Berea College: Pursuing Intellectual, Moral, Spiritual, and Communal Goals through Education
Berea College - The Knowledge Review

The college aims to offer high-quality liberal arts education that engages students as they pursue their personal, academic, and professional goals.

Nurturing Women Empowerment and Gender Equality

Berea College was the first interracial and coeducational College in the South. Since its founding in 1855, Berea College has provided education and social equality to women. Within Berea’s mission statement, the “Great Commitments” is a statement of specific commitment “To create a democratic community dedicated to education and gender equality.

Berea College focuses on learning, labor, and service. The College admits only academically promising students with limited financial resources, primarily from Kentucky and Appalachia, although students come from 40 states and 70 countries. Every Berea student receives a Tuition Promise Scholarship, which means no Berea student pays for tuition. Berea is one of nine federally-recognized Work Colleges, so students work 10 hours or more weekly, earning money for books, housing and meals. The College’s motto, “God has made of one blood all peoples of the earth,” speaks to its inclusive Christian character. Known for its academic quality and rigorous curriculum, Berea College attracts distinguished faculty, such as Bell Hooks, Silas House, and Crystal Wilkinson, among others.

Major Accomplishments

Berea is consistently ranked as a leading private liberal arts colleges in the U.S., earning the #1 spot by Washington Monthly. Kiplinger named Berea among the 10 Best Values in Private Colleges. Berea was selected for the U.S. President’s Higher Education Community Service Honor Roll. MONEY magazine ranked Berea as one of the “Best Colleges” and in the “50 Most Affordable Private Colleges.”

About the President of Berea College

Lyle Roelofs is the Ninth President in Berea College’s 163-year history. He has more than 35 years of experience in teaching and research. Prior to his Berea presidency, he was associate provost at Haverford College, and provost/dean of faculty and interim president at Colgate University. At Berea, he initiated a comprehensive review and re-articulation of Berea’s Great Commitments. He has led the College to achieve significant growth in recruiting and graduating minority students. Under his leadership the College completed a successful fundraising campaign (exceeded goal by more than $2 million) for construction of a state-of-the art, interdisciplinary science building, which will be opening in fall 2018.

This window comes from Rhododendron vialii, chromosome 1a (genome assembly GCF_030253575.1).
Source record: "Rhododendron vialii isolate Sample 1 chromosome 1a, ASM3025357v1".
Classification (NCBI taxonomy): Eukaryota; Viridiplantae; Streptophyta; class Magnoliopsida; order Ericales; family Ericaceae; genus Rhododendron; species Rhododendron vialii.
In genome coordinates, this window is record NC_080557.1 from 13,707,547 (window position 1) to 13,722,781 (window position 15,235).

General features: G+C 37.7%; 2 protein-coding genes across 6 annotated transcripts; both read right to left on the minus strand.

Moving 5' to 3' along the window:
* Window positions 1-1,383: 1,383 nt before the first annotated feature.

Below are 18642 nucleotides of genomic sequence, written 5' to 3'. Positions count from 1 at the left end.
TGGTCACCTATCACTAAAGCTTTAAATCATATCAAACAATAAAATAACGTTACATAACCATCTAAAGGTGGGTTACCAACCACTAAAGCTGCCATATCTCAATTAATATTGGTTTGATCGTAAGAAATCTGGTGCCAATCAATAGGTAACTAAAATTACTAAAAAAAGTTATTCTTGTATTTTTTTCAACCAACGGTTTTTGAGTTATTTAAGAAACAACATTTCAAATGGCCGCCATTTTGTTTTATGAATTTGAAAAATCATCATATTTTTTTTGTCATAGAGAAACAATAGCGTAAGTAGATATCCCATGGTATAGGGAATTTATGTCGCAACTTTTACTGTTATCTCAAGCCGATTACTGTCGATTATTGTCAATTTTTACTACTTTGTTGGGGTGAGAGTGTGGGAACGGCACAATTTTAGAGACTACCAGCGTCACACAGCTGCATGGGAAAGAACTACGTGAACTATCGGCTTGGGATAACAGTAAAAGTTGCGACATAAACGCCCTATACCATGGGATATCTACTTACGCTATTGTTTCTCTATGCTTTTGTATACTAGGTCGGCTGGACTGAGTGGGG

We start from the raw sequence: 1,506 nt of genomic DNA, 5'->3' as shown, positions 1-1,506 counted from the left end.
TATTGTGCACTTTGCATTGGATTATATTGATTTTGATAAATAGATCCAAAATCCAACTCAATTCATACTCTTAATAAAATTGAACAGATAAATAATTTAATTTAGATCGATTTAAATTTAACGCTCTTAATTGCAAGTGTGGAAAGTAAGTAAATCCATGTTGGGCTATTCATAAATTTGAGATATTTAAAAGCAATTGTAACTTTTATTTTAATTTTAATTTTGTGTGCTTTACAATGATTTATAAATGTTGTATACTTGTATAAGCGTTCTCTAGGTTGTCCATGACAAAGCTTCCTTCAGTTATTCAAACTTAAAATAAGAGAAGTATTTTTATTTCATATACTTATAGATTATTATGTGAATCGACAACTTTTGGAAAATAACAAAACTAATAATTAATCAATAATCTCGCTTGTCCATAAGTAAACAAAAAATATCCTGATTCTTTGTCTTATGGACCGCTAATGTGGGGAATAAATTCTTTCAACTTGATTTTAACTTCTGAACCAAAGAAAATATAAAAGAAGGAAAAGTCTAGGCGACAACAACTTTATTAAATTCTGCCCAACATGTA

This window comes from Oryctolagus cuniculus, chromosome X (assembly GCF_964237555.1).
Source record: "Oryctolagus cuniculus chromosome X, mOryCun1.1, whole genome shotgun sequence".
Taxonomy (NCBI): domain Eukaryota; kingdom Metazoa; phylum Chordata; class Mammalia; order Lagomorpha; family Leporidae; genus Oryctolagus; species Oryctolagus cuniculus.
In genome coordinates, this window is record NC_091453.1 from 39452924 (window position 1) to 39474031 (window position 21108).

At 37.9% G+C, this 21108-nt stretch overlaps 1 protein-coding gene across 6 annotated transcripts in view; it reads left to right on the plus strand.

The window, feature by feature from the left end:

Distinct Features of Berea

There are many factors that distinguish Berea from others. It is one of the only nine federally recognized Work Colleges in the United States. The college is known nationally for its innovative and outstanding service-learning program. It has an extensive collection of materials and non-commercial musical recordings documenting the history and culture of Southern Appalachia. Berea supports outreach to Appalachia through federally funded programs and student-led service projects. The college has produced multiple Compton, Fulbright, Truman, Udall and Watson fellowship winners. The EDGE (Empowering a Dynamic Generation through Education) Program of the college provides all first-year students with a laptop computer that is theirs to keep upon graduation.

Exceptional Faculty

Berea retains excellent faculty from prestigious graduate programs across the nation and the world. The College has 130 full-time faculties. Over 90 percent of full-time faculty holds the highest degree in their fields. The College maintains a student-to-faculty ratio of 10:1.

Highly Accomplished Alumni

Berea produces leaders in education, science, healthcare, entertainment, law, business, government, and other fields. Carter G. Woodson, the “Father of Black History,” was a 1903 Berea alumnus. Other notable alumni include a Nobel Prize winner, a Secretary of Commerce, a Tony Award winner, and an automotive engineer/owner of a NASCAR racing team. Some Berea graduates literally have changed the world, such as Samuel Hurst who developed now-ubiquitous touch-screen technology. Mary E. Britton, was free-born during the Civil War who went on to achieve success in education, journalism, and medical fields, becoming the first African American female physician in Kentucky.  Juanita Kreps was United States Secretary of Commerce during President Carter’s administration. She was the first woman in that position (and only the fourth woman to hold any Cabinet position) and the first female director of the New York Stock Exchange. Harriette Simpson Arnow and C.E. Morgan are two Berea alumnae who became nationally-known, best-selling authors.

Financial Support and Assistance

No student pays for tuition at Berea College because a student’s income should not dictate their outcome. All admitted students receive Berea’s Tuition Promise Scholarship. This scholarship, combined with financial or other scholarship from outside organizations, covers 100% of tuition costs. Typically, the Tuition Promise Scholarship amounts to over $155,000 across four years, allowing students to graduate with little or no debt.

Career Opportunities and Exposures

Work is an integral part of each student’s educational experience. All students are required to work 10-15 hours per week in approved jobs on campus or in the community while maintaining a full academic course load. There are 120 departments offering jobs related to their majors and interests, and help develop soft skills that future employers value. Students and alumni share positive views of the Labor Program, stating their work “provides practical experience,” “teaches you how to work,” and gives “genuine job perspective.”

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